The Pilatus aircraft manufacturer says it has landed another major deal, selling a fleet of 24 PC-21 trainer planes to Qatar, as well as a package of ground-based training tools, logistical support and maintenance.
The company says the deal is worth more than SFr600 million ($607 million) and will provide the newly established Qatar air force academy with the training systems from the middle of 2014.
“With the Qatar Emiri Air Force, Pilatus has added yet another new customer to the fold and we are delighted to welcome them to the growing ranks of world class Air Forces operating our platforms,” a statement by Pilatus said on Monday.
It is the third big sale announced by the Swiss manufacturer this year. In May, it sold 55 PC-21 planes to Saudi Arabia and 75 PC-7 to India.
The pacifist Switzerland without an Army group has protested against the latest deal, accusing Qatar of human rights violations and the suppression of opposition groups.
It warned that training aircraft can easily be used against the civilian population. “They are used to train fighter jet and bomber pilots,” a statement said.
The pacifists say it is scandalous that the sale of training aircraft is not subject to restrictions by the law.
For its part, Pilatus Aircraft says the agreements with Qatar, Saudi Arabia and India have filled the order books for the next few years. The company said it plans to create about 400 new jobs in Switzerland.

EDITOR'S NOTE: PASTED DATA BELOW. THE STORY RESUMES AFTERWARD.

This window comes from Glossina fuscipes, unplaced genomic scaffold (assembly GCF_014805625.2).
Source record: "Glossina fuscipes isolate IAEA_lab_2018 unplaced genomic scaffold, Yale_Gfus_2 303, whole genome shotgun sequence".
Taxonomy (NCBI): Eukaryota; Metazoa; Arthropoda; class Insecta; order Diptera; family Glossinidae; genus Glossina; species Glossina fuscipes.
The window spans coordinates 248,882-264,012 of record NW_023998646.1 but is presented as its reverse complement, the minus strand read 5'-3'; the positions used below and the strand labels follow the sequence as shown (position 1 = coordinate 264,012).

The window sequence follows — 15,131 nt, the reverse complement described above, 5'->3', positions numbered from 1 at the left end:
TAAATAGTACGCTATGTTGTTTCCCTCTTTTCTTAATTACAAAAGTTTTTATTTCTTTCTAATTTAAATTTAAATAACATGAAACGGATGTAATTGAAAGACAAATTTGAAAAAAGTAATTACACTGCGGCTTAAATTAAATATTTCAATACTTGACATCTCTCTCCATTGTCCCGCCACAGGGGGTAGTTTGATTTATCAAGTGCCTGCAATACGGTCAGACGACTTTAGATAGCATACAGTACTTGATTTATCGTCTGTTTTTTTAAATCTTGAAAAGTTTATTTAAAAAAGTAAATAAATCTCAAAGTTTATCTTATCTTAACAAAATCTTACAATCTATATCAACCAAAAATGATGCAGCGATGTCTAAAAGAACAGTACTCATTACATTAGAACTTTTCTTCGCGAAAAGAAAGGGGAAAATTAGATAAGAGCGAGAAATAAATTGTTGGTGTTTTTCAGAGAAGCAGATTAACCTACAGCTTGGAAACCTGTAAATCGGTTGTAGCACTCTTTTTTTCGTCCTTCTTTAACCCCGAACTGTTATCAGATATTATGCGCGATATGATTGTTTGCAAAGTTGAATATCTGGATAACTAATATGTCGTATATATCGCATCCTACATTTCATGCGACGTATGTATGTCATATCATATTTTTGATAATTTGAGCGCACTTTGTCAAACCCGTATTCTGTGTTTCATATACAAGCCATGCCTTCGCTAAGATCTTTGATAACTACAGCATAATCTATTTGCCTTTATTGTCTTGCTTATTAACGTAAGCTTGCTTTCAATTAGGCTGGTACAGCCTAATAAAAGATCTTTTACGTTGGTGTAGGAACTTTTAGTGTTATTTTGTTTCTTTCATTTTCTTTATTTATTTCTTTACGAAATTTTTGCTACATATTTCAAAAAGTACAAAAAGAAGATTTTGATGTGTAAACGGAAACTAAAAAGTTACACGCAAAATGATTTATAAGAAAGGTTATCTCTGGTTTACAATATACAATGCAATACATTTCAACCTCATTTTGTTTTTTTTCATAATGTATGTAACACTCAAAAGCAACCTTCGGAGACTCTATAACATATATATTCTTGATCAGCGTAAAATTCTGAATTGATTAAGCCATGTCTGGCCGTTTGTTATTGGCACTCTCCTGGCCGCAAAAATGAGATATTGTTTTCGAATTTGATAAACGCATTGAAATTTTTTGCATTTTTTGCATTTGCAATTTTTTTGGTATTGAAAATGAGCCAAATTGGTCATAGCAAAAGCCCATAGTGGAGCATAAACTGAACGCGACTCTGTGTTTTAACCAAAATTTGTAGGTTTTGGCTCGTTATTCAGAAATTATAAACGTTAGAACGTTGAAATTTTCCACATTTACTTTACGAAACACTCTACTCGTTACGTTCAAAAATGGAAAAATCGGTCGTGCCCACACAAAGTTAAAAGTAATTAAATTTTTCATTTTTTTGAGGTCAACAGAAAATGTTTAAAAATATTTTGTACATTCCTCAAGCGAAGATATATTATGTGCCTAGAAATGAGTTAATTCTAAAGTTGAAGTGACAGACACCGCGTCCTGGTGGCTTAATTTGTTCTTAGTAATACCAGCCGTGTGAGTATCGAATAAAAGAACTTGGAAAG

The federal authorities are examining the deal after Pilatus last week re-filed for an extended export licence to Qatar, a spokeswoman for the State Secretariat for Economic Affairs told the Swiss News Agency.
Trainer aircraft are not covered by the law on war materiel exports.
Pilatus is no stranger to controversy. Some of its products have historically been categorised as dual-use, which means that they can serve in both civilian and military capacities.
Pacifist campaigners argue that Pilatus trainer planes are also used in conflicts against armed rebellions as they are more solid than normal training planes and “practically designed to be armed”.
Since the 1970s, modified Pilatus aircraft are said to have been armed and used in Myanmar, Guatemala, Mexico, Chile, Bolivia, Nigeria, Iraq and Chad.
The sale of PC-21 aircraft systems, notably logistics components, to the United Arab Emirates was briefly suspended earlier this week amid allegations that Swiss-built hand grenades were re-exported from the Gulf state to Syria.
An investigation into the reported shipment is underway.